With bases loaded and a no-fail promise spoken over their lives, mothers and fathers still cave to fear. We take matters into our own hands.

Some control through legalism.

Some control through hard work and making money and buying security.

Some control through networking and gaining friends.

Some control through self reliance and others through self righteousness and others through self preservation.

And it becomes a way of life, the American way.

It becomes OUR way of life.

“My people have committed two sins: They have forsaken me,    the spring of living water, and have dug their own cisterns,    broken cisterns that cannot hold water.” Jer 2:13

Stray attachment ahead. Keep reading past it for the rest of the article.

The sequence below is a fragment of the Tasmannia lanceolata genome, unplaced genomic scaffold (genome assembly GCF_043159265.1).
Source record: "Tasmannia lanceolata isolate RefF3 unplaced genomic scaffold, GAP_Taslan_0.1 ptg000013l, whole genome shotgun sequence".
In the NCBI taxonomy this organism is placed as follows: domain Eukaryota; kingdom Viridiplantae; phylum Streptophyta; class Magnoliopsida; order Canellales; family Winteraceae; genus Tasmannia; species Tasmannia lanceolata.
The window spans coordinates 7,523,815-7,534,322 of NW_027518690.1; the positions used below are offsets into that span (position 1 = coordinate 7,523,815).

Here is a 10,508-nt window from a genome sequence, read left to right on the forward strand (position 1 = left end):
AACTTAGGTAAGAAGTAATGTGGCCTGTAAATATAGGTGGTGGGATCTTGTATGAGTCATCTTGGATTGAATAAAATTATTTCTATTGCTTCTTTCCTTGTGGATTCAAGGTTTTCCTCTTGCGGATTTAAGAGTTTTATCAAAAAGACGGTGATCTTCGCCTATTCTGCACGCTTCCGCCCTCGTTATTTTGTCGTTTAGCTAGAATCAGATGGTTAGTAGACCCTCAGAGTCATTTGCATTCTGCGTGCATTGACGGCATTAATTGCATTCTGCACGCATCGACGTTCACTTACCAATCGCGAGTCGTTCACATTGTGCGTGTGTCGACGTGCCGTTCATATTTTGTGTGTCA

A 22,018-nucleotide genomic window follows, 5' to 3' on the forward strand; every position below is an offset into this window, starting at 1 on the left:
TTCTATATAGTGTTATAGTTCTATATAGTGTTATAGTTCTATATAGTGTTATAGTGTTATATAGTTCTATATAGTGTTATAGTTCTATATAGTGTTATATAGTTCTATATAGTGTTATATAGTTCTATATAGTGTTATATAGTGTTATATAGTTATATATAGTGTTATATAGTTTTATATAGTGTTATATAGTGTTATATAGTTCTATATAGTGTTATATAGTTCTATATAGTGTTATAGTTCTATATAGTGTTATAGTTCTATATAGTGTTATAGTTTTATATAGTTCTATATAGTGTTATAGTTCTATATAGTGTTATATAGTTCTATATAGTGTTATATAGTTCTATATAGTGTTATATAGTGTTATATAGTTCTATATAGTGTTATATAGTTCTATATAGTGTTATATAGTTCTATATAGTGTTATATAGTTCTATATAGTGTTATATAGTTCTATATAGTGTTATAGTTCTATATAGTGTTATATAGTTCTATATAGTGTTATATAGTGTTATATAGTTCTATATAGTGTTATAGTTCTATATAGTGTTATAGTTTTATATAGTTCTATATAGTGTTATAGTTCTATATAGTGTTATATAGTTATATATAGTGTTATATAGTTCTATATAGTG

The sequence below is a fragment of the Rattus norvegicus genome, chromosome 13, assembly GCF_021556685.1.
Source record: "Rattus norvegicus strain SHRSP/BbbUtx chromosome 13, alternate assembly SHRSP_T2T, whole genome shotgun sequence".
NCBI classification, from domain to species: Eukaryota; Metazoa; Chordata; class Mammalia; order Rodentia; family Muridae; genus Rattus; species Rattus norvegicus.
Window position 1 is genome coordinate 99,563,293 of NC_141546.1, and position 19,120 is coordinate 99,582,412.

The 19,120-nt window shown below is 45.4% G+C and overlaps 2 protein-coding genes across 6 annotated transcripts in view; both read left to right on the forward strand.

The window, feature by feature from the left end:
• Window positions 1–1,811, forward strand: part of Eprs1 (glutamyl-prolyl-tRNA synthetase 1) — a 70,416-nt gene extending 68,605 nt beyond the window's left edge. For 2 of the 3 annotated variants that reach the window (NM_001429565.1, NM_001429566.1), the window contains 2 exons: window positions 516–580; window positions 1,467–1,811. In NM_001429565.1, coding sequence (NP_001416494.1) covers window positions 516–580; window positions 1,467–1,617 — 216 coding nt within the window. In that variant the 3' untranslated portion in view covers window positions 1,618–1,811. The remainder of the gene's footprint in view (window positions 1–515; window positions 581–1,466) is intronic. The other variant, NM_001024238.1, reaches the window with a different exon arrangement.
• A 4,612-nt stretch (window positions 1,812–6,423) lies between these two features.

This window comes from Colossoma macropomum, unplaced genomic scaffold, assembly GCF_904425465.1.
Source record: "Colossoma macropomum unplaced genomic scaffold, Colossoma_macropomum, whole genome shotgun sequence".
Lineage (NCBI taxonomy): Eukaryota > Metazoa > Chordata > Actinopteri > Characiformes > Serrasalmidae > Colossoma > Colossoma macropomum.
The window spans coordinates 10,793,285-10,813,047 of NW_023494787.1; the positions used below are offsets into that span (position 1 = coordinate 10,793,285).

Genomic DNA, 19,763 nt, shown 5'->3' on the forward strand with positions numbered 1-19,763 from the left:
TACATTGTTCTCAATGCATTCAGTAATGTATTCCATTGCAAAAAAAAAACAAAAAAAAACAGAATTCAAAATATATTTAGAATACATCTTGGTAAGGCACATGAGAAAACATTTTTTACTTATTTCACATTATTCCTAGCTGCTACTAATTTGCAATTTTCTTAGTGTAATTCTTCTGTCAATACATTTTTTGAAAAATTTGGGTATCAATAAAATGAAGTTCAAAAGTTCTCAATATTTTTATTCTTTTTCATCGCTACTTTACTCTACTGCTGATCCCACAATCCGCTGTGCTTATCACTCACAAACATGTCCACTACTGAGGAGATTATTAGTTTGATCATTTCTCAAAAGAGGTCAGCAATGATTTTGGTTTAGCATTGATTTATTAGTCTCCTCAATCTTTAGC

And when I dare put names to the idols, the broken cisterns in my life, when I renounce them and take a stand against them, the filthy dark creeps up with a low blow and says, “Are you sure you want to go there? You know I’m going to make you fight.”

He looms large and dark overhead and I wonder how a simple, weak woman dares defy his greatness.

Is this how he intimidated Jeroboam?

But Jeroboam died in his sin and now I’m the one up to bat. With bases loaded and a promise over my scrawny little neck.

Perhaps I’m the least likely to succeed, but it’s not about me.

It’s about the Word spoken over me.

So I speak Words out loud: “I renounce secret and shameful ways. I renounce the sins of the fathers…” II Cor 4:2

I will not cave to fear, I will cling to promises.”